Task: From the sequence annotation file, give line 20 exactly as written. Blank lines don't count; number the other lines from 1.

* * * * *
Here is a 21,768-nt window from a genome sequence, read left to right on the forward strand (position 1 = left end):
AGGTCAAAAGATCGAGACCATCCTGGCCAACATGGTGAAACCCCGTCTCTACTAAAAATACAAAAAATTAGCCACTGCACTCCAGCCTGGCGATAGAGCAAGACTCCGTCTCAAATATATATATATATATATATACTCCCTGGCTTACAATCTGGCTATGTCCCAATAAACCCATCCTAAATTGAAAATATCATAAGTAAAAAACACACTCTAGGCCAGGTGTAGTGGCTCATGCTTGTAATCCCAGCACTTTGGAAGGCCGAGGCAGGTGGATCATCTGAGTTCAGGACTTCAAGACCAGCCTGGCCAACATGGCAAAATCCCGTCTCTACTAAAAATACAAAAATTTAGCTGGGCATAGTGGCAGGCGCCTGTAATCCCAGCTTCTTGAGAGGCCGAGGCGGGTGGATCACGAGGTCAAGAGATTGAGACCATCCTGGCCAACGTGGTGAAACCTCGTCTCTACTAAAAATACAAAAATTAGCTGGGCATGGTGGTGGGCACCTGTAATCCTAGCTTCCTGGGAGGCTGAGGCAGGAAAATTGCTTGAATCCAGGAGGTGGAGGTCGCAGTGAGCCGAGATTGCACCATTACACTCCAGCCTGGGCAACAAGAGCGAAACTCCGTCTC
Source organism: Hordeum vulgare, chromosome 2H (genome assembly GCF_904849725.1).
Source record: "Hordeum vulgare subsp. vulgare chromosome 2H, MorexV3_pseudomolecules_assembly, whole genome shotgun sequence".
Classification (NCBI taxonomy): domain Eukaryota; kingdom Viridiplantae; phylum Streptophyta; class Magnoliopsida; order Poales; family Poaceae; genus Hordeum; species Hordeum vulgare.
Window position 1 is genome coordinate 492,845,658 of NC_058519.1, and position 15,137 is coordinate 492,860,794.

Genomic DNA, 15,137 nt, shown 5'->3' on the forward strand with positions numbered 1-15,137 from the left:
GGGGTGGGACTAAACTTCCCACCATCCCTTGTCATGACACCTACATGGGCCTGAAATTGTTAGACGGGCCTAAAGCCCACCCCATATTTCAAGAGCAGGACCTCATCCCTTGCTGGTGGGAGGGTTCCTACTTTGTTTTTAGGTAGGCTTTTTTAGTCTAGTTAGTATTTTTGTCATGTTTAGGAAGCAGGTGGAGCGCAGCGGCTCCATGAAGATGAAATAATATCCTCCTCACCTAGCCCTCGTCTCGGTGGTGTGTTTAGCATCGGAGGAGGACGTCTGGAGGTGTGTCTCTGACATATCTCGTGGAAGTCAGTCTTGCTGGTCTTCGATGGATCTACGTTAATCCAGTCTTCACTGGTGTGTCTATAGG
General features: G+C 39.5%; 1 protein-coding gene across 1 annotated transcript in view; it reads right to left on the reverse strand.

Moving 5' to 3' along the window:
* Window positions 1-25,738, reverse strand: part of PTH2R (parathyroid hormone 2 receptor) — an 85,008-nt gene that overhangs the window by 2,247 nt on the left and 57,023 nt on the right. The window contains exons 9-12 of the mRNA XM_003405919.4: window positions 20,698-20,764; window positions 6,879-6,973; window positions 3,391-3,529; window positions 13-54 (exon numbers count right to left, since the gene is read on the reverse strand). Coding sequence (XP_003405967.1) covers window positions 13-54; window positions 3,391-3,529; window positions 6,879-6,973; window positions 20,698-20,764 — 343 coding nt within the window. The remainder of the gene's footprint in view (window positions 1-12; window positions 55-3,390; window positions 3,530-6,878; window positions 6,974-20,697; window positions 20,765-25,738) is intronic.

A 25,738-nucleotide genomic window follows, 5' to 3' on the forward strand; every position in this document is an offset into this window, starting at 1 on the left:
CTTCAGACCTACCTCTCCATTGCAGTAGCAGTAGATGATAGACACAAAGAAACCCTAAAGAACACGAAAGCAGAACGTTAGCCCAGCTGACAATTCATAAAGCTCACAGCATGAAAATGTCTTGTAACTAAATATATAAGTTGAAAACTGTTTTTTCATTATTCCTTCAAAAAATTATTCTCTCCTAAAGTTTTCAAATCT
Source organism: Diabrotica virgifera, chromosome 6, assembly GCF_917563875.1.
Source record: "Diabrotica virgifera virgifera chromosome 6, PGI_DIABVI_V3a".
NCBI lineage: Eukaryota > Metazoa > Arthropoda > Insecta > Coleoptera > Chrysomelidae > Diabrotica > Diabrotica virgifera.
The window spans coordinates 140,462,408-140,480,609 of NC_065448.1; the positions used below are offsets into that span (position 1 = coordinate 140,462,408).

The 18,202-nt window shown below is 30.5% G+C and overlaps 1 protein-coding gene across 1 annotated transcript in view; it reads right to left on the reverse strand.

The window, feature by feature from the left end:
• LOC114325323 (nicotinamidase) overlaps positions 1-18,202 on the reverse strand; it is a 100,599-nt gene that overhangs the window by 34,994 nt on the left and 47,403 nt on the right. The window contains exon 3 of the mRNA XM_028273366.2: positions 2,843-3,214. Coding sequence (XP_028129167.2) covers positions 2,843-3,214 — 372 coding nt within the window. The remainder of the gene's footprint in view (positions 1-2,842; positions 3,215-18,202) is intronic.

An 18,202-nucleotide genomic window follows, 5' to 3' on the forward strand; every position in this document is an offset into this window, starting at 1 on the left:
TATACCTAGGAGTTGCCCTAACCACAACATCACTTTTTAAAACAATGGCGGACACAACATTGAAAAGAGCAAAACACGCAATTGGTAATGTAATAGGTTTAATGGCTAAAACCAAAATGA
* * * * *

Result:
• LOC114325323 (nicotinamidase) overlaps positions 1-18,202 on the reverse strand; it is a 100,599-nt gene that overhangs the window by 34,994 nt on the left and 47,403 nt on the right. The window contains exon 3 of the mRNA XM_028273366.2: positions 2,843-3,214. Coding sequence (XP_028129167.2) covers positions 2,843-3,214 — 372 coding nt within the window. The remainder of the gene's footprint in view (positions 1-2,842; positions 3,215-18,202) is intronic.